Recovery is a stage of actively abstaining from the use of a substance or behavior, and working toward developing new skills that support a life without the substance or behavior. The recovery process generally includes working on maladaptive coping patterns, triggers that might prompt a desire to return to the substance, and repairing relationships that were damaged during active addiction.
In my approach to treating addiction and recovery, I highly recommend a combination of professional treatment and solid social support. Determining what level of treatment intervention is needed depends on a variety of factors, such as how advanced the addiction is, what medical health conditions are involved, and the specific substance or behavior being abused. Treatment recommendations can range from intensive inpatient programs, outpatient services with group therapy, individual therapy, 12-step groups, or a combination of treatments.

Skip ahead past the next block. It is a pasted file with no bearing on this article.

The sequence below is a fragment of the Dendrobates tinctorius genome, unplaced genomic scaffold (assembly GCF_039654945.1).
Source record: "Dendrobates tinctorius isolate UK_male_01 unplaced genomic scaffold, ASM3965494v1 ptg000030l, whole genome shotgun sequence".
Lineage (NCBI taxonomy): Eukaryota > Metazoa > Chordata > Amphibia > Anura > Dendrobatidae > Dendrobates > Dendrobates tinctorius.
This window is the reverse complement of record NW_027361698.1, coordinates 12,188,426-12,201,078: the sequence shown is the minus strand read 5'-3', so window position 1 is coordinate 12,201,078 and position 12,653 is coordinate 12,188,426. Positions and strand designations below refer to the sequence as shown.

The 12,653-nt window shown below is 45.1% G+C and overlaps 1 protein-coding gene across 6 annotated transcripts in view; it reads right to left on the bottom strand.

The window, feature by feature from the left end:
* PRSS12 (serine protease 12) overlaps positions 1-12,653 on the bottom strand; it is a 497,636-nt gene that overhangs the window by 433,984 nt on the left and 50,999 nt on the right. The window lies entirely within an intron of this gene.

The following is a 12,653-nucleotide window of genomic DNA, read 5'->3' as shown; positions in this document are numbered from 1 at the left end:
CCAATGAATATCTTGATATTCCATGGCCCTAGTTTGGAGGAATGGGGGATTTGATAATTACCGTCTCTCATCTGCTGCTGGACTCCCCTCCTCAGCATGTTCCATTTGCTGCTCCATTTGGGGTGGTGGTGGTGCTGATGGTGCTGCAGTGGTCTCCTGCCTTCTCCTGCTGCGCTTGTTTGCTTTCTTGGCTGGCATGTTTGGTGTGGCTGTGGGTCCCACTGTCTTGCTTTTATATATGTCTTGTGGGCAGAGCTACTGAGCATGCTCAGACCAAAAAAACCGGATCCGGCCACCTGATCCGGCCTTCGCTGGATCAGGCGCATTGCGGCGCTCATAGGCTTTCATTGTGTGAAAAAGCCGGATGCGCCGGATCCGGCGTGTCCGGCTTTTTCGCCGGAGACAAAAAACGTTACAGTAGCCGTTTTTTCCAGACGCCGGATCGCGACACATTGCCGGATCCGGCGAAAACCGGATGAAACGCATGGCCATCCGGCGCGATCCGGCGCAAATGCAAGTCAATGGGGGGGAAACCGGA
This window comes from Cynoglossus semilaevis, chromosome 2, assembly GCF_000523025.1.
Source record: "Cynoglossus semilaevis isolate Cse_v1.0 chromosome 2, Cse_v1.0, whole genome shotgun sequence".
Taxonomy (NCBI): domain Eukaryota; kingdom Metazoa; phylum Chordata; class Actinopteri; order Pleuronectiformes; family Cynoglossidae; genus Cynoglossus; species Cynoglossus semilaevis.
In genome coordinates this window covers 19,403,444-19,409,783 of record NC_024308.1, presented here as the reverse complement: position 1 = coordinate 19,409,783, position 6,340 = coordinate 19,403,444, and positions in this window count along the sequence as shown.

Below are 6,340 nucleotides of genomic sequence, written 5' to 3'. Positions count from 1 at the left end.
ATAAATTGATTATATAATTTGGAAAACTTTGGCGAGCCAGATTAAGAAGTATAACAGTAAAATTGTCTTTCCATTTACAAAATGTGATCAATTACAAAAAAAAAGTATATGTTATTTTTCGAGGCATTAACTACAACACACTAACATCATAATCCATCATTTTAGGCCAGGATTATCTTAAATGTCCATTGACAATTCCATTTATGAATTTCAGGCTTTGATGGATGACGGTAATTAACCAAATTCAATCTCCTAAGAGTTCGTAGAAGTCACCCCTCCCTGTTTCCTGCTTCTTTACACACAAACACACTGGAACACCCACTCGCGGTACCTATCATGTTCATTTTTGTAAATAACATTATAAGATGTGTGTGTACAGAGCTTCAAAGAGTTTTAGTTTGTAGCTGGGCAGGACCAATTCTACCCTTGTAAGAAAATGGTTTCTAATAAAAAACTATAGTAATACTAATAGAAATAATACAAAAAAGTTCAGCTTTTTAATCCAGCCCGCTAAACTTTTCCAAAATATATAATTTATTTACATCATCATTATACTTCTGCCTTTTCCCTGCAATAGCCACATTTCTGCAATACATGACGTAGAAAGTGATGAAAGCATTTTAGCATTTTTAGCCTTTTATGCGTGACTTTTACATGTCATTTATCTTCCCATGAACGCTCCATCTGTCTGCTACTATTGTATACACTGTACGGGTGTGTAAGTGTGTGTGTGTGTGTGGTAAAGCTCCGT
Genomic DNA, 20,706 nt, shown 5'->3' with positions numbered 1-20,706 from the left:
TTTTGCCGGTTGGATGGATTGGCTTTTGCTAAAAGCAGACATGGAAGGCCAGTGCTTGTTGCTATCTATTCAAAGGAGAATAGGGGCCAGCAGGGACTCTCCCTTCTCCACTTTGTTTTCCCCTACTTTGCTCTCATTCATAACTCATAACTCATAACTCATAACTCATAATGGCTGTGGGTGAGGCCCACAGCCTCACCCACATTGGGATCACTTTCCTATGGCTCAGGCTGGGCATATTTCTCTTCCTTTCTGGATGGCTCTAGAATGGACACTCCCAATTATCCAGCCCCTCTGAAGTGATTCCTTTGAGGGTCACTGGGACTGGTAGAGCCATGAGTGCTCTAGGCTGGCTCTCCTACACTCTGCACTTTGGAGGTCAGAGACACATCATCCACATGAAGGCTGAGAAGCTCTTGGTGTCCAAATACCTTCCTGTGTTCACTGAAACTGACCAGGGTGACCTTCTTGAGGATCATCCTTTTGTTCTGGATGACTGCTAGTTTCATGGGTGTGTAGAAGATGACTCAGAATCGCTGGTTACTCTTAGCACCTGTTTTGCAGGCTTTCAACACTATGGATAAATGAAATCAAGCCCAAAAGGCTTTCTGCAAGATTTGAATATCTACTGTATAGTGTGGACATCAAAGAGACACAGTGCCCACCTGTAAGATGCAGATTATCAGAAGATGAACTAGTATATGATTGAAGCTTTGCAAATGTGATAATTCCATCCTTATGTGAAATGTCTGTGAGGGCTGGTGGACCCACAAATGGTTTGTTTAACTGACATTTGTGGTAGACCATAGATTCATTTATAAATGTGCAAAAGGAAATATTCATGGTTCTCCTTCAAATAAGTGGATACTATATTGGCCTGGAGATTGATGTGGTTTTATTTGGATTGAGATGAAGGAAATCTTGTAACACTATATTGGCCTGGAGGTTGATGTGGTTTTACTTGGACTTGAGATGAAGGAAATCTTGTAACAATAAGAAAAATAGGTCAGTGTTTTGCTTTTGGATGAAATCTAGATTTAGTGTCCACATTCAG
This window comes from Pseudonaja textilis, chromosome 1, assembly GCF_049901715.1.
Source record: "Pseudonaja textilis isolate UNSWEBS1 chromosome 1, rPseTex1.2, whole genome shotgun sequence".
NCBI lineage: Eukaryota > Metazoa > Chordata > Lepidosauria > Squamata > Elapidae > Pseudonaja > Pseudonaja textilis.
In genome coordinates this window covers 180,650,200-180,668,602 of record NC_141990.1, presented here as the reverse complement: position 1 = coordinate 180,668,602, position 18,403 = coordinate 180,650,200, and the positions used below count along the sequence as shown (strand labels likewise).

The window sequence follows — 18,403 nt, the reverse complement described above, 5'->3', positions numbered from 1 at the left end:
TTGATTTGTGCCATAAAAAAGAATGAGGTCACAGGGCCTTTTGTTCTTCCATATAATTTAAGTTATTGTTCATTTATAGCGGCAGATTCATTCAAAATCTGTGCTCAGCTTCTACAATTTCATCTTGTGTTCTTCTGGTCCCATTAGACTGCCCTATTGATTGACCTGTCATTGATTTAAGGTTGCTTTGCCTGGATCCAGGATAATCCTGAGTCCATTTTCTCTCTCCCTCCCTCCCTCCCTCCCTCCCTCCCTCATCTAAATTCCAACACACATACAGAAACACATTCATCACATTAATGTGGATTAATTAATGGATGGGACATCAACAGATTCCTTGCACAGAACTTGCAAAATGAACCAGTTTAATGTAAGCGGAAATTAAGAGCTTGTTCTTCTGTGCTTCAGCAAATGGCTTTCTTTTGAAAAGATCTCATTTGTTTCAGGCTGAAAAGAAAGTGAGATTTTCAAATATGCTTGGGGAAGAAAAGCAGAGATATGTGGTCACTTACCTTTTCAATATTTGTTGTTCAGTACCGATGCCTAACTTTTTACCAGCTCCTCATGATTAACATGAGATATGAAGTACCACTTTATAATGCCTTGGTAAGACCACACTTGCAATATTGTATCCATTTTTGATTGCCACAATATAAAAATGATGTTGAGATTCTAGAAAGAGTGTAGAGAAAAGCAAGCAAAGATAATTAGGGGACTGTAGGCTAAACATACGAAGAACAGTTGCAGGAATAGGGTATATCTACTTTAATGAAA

Because people in recovery have most likely surrounded themselves with other addicts, it will be important for them to consider changes in their social circle and recreational activities. That is why learning and developing boundary-setting skills is frequently part of recovery work. Looking at patterns in all the addict’s relationships is highly beneficial in recognizing where there are enabling behaviors, codependency, boundary issues, and other forms of unhealthy relationship dynamics.
Many times family or couples therapy is a necessary part of a recovery process. It is highly unusual that a person involved in addictive behaviors has not damaged the relationships around them. A large part of our work will be to mend them.